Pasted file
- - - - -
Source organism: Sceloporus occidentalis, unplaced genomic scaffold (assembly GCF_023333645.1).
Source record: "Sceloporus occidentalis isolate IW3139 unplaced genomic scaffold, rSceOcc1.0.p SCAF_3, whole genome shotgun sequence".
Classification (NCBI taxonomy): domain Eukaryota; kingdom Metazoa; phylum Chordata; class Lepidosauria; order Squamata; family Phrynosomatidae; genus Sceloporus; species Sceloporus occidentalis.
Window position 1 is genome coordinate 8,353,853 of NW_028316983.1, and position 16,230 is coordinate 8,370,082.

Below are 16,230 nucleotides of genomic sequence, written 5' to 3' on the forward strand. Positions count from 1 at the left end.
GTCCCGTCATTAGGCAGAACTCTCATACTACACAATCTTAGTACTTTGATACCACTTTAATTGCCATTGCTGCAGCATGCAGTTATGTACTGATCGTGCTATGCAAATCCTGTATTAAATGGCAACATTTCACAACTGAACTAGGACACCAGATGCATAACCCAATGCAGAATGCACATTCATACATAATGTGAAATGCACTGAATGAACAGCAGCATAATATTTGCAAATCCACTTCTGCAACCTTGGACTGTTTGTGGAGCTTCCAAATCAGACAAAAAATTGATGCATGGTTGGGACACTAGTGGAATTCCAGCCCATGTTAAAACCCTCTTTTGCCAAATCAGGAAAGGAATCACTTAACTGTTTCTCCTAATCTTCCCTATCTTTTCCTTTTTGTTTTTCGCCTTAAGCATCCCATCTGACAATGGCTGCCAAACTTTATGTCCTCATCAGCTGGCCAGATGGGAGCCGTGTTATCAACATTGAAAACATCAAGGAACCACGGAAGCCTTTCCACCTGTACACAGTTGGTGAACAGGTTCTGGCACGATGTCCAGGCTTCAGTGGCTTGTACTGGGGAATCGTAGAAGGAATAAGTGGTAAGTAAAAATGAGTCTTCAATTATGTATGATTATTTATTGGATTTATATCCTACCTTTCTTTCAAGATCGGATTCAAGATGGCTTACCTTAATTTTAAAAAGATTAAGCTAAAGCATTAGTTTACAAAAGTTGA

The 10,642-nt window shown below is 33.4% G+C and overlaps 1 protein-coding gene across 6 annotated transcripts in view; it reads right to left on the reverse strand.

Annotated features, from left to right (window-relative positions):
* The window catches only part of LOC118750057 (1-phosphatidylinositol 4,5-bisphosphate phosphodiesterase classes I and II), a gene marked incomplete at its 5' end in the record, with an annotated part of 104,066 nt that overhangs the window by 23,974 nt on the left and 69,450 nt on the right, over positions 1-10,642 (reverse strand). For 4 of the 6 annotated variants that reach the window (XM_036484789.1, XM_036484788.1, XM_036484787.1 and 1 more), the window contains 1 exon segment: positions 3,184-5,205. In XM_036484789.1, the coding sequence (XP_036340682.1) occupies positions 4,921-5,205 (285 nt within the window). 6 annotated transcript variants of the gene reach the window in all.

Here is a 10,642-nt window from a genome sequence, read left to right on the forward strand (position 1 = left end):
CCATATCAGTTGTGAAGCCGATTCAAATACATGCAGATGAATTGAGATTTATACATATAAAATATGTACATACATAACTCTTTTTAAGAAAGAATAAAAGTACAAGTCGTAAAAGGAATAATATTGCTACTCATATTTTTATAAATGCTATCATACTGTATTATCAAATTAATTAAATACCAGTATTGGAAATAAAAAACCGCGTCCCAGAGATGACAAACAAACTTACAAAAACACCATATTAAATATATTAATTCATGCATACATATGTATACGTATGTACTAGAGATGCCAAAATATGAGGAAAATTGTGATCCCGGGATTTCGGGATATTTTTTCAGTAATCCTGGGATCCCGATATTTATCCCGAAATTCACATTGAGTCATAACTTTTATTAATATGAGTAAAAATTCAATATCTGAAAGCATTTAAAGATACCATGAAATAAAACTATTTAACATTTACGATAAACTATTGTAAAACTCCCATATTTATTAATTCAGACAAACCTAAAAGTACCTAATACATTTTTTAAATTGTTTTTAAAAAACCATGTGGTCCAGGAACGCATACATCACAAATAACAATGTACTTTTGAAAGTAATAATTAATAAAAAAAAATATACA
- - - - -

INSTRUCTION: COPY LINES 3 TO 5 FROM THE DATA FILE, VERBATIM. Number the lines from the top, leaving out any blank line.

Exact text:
Classification (NCBI taxonomy): domain Eukaryota; kingdom Metazoa; phylum Chordata; class Lepidosauria; order Squamata; family Phrynosomatidae; genus Sceloporus; species Sceloporus occidentalis.
Window position 1 is genome coordinate 8,353,853 of NW_028316983.1, and position 16,230 is coordinate 8,370,082.

Below are 16,230 nucleotides of genomic sequence, written 5' to 3' on the forward strand. Positions count from 1 at the left end.